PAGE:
Working Holiday on Otaru Project

WHOOP it up!「もりのきヘルパー's Blog」

Thank you for Neil

2014.05.01 Thursday | by まさ@もりのき
Thank you for your help. (11 days) 
Neil from UK.
2014.04 (whooper 133) 
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Thank you for Neil.

2014.05.01 Thursday | by まさ@もりのき
Thank you for your help. (11 days) 
Neil from UK.
2014.04 (whooper 133) 
neil#133 | comments(0) | trackbacks(0) | - | - |

Day 1 - Cruel Caradhras

2014.04.22 Tuesday | by Neil @whooper#133
Today started much as most of my other days start, as part of my ongoing quest to keep the doctor it bay, I ate an apple.  After this the work that I had been so worried about began, but it I soon found myself falling back into the comfortable routine of whipping and vacuuming that I practiced at my previous work exchange and all went smoothly.  

My next task of shovelling snow however, involved a little more backbone.  like - I imagine - most other people who do not partake in that much physical labour, at first the exercise was invigorating.  I had many grand thoughts about the works of Jack London and for a while quite enjoyed the simple repetitive straining of the activity.  That all ended when my back began to ache. 

My romantic daydreams of blissful Alaska had vanished and were replaced by grim thoughts of ice encrusted peaks towering into the sky in Tolkien's world.  This four foot patch of compressed snow was, to me, cruel Caradhras.  Upon eventually conquering this task I was reworded by the sky, rain.  

Until then I don't think I'd felt rain since Glasgow, don't get me wrong this half hearted drizzle was no proper west coast downpour but I'd take whatever I could get.  Speaking of missing things from Scotland I do recall an interesting conversation I had.  Usually, to the Japanese people being from anywhere in the United Kingdom means you live in England, and living in England means London.  By now I'd gotten used to this so imagine my surprise when mentioning that I was scottish brought fourth the reaction of "ahhh East Dunbartonshre", which turns out to be the twin town of Otaru's neighbouring town.  Hearing someone else talking about places in Scotland was oddly pleasant, even if it was "Lake Ness".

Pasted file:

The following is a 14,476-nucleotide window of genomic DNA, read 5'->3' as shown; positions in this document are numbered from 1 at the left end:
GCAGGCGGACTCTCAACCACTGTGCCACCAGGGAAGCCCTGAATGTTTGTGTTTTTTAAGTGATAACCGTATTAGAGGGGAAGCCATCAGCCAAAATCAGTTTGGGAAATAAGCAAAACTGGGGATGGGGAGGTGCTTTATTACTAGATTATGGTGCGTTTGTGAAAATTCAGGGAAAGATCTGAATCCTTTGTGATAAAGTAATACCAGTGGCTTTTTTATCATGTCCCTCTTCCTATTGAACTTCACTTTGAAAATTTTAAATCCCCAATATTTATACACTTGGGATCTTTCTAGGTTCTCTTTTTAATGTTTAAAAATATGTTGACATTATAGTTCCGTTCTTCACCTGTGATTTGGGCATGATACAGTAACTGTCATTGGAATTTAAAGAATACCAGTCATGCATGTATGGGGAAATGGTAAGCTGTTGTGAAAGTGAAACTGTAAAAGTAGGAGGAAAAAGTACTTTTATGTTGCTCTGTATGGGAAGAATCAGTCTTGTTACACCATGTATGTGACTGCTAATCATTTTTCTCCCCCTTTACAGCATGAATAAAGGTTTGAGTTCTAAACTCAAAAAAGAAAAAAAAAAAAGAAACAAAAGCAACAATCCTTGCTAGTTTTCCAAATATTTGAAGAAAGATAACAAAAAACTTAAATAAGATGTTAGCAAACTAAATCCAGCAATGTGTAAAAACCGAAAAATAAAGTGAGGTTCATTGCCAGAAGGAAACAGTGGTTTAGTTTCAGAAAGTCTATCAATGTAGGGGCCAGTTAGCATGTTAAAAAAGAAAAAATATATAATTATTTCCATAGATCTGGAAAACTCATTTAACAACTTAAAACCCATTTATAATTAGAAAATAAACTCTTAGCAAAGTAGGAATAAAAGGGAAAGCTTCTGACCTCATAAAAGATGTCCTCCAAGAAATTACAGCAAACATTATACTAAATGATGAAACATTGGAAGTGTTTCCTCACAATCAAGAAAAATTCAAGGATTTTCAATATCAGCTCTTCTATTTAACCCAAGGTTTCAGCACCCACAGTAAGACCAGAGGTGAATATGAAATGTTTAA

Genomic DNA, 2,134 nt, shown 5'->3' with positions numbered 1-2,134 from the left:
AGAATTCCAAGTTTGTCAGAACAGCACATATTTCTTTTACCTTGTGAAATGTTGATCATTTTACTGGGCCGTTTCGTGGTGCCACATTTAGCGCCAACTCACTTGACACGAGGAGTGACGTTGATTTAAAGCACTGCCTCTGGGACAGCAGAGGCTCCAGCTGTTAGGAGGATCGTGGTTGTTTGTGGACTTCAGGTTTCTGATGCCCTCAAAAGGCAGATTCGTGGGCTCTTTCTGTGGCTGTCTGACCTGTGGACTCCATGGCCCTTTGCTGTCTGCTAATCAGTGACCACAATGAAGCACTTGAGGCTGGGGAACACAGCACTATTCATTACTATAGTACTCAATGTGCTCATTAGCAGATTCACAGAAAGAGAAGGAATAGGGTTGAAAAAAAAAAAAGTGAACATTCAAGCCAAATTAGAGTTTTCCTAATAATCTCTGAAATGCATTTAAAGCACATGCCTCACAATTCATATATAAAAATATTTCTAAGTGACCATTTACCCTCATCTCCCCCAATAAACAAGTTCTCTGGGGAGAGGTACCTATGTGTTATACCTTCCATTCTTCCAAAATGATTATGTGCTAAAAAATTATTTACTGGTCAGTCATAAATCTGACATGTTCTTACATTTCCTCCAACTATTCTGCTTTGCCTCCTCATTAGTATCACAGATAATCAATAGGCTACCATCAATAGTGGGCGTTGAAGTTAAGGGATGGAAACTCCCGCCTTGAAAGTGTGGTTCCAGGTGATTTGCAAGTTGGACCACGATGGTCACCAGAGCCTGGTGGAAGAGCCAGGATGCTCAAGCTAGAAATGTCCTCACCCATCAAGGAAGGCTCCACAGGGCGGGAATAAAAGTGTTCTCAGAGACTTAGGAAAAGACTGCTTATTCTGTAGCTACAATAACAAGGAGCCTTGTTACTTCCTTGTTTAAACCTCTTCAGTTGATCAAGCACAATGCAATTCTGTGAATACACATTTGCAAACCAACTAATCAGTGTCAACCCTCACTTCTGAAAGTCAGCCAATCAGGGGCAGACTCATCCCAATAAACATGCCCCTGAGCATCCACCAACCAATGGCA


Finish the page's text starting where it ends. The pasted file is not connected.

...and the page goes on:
I consider any day without major mishap a success - all that's left is to hope tomorrow goes just as well.
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Day 0 - Arrival by the longest route

2014.04.21 Monday | by Neil @whooper#133
My first day in Hokkaido started far too early.  There is only one half past four in the  day that can be considered civilised, and here I was aboard a ferry slowly approaching the Otaru ferry terminal at the wrong one.  

Not having had the foresight to bring any hard money on the eighteen hour boat ride from Niigata to Otaru I was forced to go without food as my card was welcomed about as well as my four mangled words of Japanese.  I did manage to buy one small carton of milk, payed for primarily in one yen coins fished out from around my various pockets, much to the annoyance of the checkout worker.  Excepting this small drink I had gone without sustenance since Tokyo, and I was feeling it.  

On arrival at the terminal the only thing quashing my desire for food was my desire for sleep.  I have always found it difficult to sleep whilst my body is moving, I'm not sure why it just doesn't sit right with me.  Having spent one night on a bus and the next day and night on a boat I was, there is no other way to put it, shattered.  I lay down in the waiting room ready to let fly my best impersonation (I say impersonation but really there is no acting required at all) of a confused Gaijin should anyone try to move me - but nobody does and I spend the next five hours in blissful unconsciousness. 

I suspect I would have slept for longer, most of me wanted to but my stomach was having none of it.  Thus began the tedious search for a post office to withdraw money, a store to buy food and a train station to find my way to MorinoKi.  All of which went painfully slow with a great deal of wandering about but absolutely no amusing anecdotes to make it worth the effort.  

But now, I am here.  Settled into very pleasant surroundings, simply enjoying the present surroundings and no obligations to go somewhere or do something.  That however all ends tomorrow, when the work begins. 
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